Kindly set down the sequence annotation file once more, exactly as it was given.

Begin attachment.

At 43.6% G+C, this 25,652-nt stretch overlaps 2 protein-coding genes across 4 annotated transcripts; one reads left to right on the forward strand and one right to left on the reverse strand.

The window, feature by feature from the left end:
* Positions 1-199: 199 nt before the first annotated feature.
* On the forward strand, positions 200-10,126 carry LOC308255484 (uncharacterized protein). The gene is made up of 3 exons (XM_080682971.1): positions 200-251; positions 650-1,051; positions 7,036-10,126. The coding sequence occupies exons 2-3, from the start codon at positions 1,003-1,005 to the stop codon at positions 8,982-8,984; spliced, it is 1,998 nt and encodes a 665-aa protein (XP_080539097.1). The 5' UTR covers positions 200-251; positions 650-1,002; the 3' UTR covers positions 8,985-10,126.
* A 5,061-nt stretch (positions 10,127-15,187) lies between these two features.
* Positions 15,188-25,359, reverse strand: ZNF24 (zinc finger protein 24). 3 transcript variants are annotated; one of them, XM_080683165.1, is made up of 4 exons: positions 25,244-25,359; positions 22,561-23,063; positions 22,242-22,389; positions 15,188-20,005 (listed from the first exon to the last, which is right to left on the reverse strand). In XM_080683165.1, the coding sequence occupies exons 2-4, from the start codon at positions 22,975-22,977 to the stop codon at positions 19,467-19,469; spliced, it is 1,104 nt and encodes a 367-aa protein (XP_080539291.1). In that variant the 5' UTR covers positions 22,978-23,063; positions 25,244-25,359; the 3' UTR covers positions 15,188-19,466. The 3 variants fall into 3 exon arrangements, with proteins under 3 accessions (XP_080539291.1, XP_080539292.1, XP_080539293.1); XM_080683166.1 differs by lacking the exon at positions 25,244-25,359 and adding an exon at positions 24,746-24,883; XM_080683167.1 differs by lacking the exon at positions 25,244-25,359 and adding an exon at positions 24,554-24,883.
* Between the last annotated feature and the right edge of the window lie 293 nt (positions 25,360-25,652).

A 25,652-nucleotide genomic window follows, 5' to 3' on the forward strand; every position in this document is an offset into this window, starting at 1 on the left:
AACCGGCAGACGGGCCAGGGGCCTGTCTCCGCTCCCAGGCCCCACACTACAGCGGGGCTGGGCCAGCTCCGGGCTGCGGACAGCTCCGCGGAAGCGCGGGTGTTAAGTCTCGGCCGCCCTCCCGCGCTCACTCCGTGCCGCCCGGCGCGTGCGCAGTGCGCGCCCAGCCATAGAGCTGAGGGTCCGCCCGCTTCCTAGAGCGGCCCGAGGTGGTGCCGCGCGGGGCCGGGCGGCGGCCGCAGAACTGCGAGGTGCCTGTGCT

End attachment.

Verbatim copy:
At 43.6% G+C, this 25,652-nt stretch overlaps 2 protein-coding genes across 4 annotated transcripts; one reads left to right on the forward strand and one right to left on the reverse strand.

The window, feature by feature from the left end:
* Positions 1-199: 199 nt before the first annotated feature.
* On the forward strand, positions 200-10,126 carry LOC308255484 (uncharacterized protein). The gene is made up of 3 exons (XM_080682971.1): positions 200-251; positions 650-1,051; positions 7,036-10,126. The coding sequence occupies exons 2-3, from the start codon at positions 1,003-1,005 to the stop codon at positions 8,982-8,984; spliced, it is 1,998 nt and encodes a 665-aa protein (XP_080539097.1). The 5' UTR covers positions 200-251; positions 650-1,002; the 3' UTR covers positions 8,985-10,126.
* A 5,061-nt stretch (positions 10,127-15,187) lies between these two features.
* Positions 15,188-25,359, reverse strand: ZNF24 (zinc finger protein 24). 3 transcript variants are annotated; one of them, XM_080683165.1, is made up of 4 exons: positions 25,244-25,359; positions 22,561-23,063; positions 22,242-22,389; positions 15,188-20,005 (listed from the first exon to the last, which is right to left on the reverse strand). In XM_080683165.1, the coding sequence occupies exons 2-4, from the start codon at positions 22,975-22,977 to the stop codon at positions 19,467-19,469; spliced, it is 1,104 nt and encodes a 367-aa protein (XP_080539291.1). In that variant the 5' UTR covers positions 22,978-23,063; positions 25,244-25,359; the 3' UTR covers positions 15,188-19,466. The 3 variants fall into 3 exon arrangements, with proteins under 3 accessions (XP_080539291.1, XP_080539292.1, XP_080539293.1); XM_080683166.1 differs by lacking the exon at positions 25,244-25,359 and adding an exon at positions 24,746-24,883; XM_080683167.1 differs by lacking the exon at positions 25,244-25,359 and adding an exon at positions 24,554-24,883.
* Between the last annotated feature and the right edge of the window lie 293 nt (positions 25,360-25,652).

A 25,652-nucleotide genomic window follows, 5' to 3' on the forward strand; every position in this document is an offset into this window, starting at 1 on the left:
AACCGGCAGACGGGCCAGGGGCCTGTCTCCGCTCCCAGGCCCCACACTACAGCGGGGCTGGGCCAGCTCCGGGCTGCGGACAGCTCCGCGGAAGCGCGGGTGTTAAGTCTCGGCCGCCCTCCCGCGCTCACTCCGTGCCGCCCGGCGCGTGCGCAGTGCGCGCCCAGCCATAGAGCTGAGGGTCCGCCCGCTTCCTAGAGCGGCCCGAGGTGGTGCCGCGCGGGGCCGGGCGGCGGCCGCAGAACTGCGAGGTGCCTGTGCT